This is only when I am riding a shorter ride on trails I know l like the back of my hand. Epic rides get the full CamelBak treatment.
  • 10-05-2012
    mtnbikej
    Quote:

    Originally Posted by weaverwins View Post
    What about those with dropper posts? Where else could u store your tools/tube than a camelback?

    What's a dropper post????


    Don't use one so it is not a problem.























    And yes, I know what a dropper post is.
  • 10-05-2012
    geraldooka
    Fortunately it rarely gets hot enough around here to make a backpack uncomfortable, pack all the way. The lower center of gravity does make sense but I still prefer the bike to weigh as little as possible.

    Water
    First aid
    Tube
    Patch kit
    Multi tool
    Pump
    Snacks
    Map
    Compass
    Phone
    Camera - if I'm so inclined
    Emergency blanket - depending on ride

    I will be adding zip ties that's a great idea! Maybe some strong tape.

    I should also mention that I to have been happy to have the bag on after a coupe if tumbles.
  • 10-05-2012
    weaverwins
    I will never go back to a regular post. Its the biggest mtb part to come out in a long time.
  • 10-05-2012
    GnarBrahWyo
    Quote:

    Originally Posted by geraldooka View Post
    Fortunately it rarely gets hot enough around here to make a backpack uncomfortable, pack all the way. The lower center of gravity does make sense but I still prefer the bike to weigh as little as possible.

    Water
    First aid
    Tube
    Patch kit
    Multi tool
    Pump
    Snacks
    Map
    Compass
    Phone
    Camera - if I'm so inclined
    Emergency blanket - depending on ride

    I will be adding zip ties that's a great idea! Maybe some strong tape.

    I should also mention that I to have been happy to have the bag on after a coupe if tumbles.

    To me the advantage of ditching the CamelBak is more clear in the cold. If I am riding hard in the cold my back gets damp with sweat under my CamelBak (I sweat like Charlie Sheen going a day without some blow). When the harsh wind blows on a wet back, it sucks. I live in Wyoming though so that is probably not a problem for most if you.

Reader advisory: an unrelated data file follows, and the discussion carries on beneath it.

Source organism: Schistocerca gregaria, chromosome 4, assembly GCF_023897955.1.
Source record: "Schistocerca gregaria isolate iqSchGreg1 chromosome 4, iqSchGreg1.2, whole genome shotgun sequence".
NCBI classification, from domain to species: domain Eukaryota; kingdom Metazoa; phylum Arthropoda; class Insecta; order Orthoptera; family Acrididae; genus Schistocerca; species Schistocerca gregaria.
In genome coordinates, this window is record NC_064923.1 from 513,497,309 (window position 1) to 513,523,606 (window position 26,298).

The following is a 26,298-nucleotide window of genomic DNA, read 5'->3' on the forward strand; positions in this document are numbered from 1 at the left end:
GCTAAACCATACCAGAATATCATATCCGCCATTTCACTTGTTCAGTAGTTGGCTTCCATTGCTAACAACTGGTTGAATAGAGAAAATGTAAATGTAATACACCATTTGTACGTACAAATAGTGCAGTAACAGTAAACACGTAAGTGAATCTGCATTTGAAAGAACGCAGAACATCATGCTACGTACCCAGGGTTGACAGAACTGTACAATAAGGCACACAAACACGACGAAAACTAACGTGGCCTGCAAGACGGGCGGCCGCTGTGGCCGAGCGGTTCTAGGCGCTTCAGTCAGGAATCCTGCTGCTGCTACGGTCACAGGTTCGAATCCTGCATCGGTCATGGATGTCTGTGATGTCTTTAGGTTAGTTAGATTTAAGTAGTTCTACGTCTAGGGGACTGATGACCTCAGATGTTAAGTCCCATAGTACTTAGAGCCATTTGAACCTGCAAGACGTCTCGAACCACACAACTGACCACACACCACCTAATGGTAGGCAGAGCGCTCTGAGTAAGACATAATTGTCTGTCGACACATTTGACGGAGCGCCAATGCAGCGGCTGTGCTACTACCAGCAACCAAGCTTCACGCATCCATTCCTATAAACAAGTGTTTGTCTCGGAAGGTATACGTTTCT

• 10-05-2012
    weaverwins
    F it. Im trying this out tomorrow. Post strap is loose and rubs no more than a ziptie or oring on a fork id say.

  • 10-05-2012
    GnarBrahWyo
    ^Be sure to report back! ^
  • 10-05-2012
    ImaginaryFriend
    Quote:

    Originally Posted by Cormac View Post
    I prefer the convenience of the tube to drink from. Having to steer and pedal is a bit much while reaching below me for a drink. Maybe I'm just not coordinated enough for a drink holder. I do have a cage on the road bike however.

    Interestingly enough, I'm just the opposite. I ride XC and my breathing rate is always so high that it messes with trying to get enough water out of the tube. It's so much easier for me to gulp down a bunch of water from one big squeeze of the bottle between breaths.

    I'm right handed and I can easily steer with my left and grab the bottle with my right. If I try the opposite hands I fumble for the bottle and feel like I'm going to run off the trail.:arf:
  • 10-05-2012
    njiplex
    i ditched the camelback also. I do short rides on a small loop so a water bottle and seatbag are enough for me.
  • 10-05-2012
    Blurr
    I like having a pack but generally do not use a bladder except for longer rides, I hydrate well the day before and at least a couple hours before I leave so a single bottle usually lasts me a short ride.
  • 10-06-2012
    TiGeo
    I have gone back and forth over the years. I am actually considering doing a bottle and the gear in the jersey pocket again just to feel that "freedom" of not having the weight on your back. But honestly, you can't beat the drink-on-demand ability of a hydration pack. I also like the minimalist look of straps that you just strap the tube etc. to your seat/seatpost with.
  • 10-06-2012
    Johnnydrz
    During summer, if I want to drink something, I don't have much choice but to wear my camelbak. My bottles are for my dog(s). During winter, they eat snow as we go. I use the new LR version so there is no sloshing water as I move.


    Envoy de mon iPad l'aide de Tapatalk HD
  • 10-06-2012